(Re)promoting archives on the web
In France, several initiatives are underway to mark the 100th anniversary of the beginning of the Great War. Among televised documentaries and various commemorative ceremonies, digital media actors have seized the topic in the hope of giving a digital and possibly innovative vision to this commemoration on a global scale.
A host of very different projects thus blossomed and others yet will blossom in the coming months. These projects allow us to observe how traditional archives can be presented digitally in an interactive and participative fashion. How can the duty of remembrance be represented on the web? On an ancillary basis, how can these digital works reach younger audiences more than four generations after the conflict?
Long-term web devices
The web makes it possible to explore a subject or event over a longer period of time than any other media. One of Radio France’s projects—14-18 : France Info y était—will cover a five-year period (2014-2018) and present a series of radio chronicles and documentaries on a dedicated Facebook page.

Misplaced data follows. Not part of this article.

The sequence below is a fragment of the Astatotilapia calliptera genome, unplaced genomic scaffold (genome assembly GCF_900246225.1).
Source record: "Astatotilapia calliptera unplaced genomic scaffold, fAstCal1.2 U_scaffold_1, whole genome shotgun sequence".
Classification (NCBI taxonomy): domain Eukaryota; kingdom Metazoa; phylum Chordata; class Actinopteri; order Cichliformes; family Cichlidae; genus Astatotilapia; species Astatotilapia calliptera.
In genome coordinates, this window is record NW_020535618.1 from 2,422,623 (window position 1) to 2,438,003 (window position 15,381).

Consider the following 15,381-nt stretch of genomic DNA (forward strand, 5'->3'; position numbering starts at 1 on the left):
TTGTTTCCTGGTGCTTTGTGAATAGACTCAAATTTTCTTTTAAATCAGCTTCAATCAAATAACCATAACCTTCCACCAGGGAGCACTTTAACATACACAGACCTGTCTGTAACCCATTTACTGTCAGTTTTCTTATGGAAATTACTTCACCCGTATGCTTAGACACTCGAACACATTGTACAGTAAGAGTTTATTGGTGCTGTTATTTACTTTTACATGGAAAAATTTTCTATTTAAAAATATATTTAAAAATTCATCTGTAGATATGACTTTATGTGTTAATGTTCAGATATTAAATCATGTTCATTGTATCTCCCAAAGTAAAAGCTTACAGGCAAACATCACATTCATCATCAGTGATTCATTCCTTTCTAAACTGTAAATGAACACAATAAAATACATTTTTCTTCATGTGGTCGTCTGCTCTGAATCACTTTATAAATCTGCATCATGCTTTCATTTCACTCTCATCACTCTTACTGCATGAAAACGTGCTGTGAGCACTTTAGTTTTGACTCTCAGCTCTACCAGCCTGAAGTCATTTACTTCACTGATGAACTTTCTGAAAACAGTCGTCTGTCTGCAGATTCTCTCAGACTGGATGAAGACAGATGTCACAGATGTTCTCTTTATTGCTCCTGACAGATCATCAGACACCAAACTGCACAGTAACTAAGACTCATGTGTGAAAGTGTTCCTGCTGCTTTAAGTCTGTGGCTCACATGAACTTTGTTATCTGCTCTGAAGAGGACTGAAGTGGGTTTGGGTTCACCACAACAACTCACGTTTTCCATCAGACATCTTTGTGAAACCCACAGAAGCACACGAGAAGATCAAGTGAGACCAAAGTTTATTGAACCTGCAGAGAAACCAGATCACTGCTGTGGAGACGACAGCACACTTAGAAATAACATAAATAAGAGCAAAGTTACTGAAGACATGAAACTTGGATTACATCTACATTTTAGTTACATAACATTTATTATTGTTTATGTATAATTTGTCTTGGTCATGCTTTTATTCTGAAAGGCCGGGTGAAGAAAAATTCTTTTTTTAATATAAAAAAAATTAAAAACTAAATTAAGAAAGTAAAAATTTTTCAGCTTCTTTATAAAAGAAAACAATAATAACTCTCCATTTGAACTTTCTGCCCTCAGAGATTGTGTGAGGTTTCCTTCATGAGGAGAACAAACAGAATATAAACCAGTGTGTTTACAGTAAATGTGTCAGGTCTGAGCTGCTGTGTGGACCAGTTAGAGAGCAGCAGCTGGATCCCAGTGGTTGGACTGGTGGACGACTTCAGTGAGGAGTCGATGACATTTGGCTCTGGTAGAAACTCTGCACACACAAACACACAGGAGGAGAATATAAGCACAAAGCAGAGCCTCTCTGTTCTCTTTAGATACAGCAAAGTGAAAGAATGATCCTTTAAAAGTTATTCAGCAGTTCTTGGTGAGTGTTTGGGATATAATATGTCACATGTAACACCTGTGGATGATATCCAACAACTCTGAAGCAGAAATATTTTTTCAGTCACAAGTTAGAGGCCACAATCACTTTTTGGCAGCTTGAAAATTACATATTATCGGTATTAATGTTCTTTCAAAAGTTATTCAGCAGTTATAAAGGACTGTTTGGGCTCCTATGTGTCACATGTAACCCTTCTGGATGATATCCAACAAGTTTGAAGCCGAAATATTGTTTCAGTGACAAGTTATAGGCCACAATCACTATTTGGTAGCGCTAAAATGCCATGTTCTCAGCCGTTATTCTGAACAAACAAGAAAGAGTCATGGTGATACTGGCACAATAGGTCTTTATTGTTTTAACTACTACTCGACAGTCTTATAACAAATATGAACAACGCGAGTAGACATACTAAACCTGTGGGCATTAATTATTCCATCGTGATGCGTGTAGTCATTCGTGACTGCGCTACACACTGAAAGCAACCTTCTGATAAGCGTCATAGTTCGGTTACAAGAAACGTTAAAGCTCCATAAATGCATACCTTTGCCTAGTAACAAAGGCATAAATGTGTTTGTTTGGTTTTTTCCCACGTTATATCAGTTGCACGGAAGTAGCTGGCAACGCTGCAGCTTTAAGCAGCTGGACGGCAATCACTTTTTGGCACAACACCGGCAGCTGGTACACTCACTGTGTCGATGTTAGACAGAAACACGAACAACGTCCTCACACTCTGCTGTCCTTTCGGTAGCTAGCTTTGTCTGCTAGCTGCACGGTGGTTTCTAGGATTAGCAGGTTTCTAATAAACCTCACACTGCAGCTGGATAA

Launched on January 1, 2014 and spearheaded by ARTE and Les Films d’Ici (a production company highly renowned for its classic documentaries), the 1914, dernières nouvelles site written by Bruno Masi also takes the stance of other webdocumentaries and interactive objects on the subject.
Indeed, set in time seven months before the actual beginning of the war, this project deals first and foremost with daily life at the beginning of the 20th Century such as to demonstrate that the onset of WWI is not the only event to have happened in 1914. At the rhythm of one archive per day, fashion, music, politics and economics are all dealt with in this long-term serial, which ends on August 1, 1914—the day before officially going to war.
The war as a historic event
Other projects have chosen a more classic path by studying the war as a piece of history. Such projects are based on a specific theme (e.g., 14/18 à travers les arts) or an established “brand” (e.g., “Apocalypse” and its colourized archives).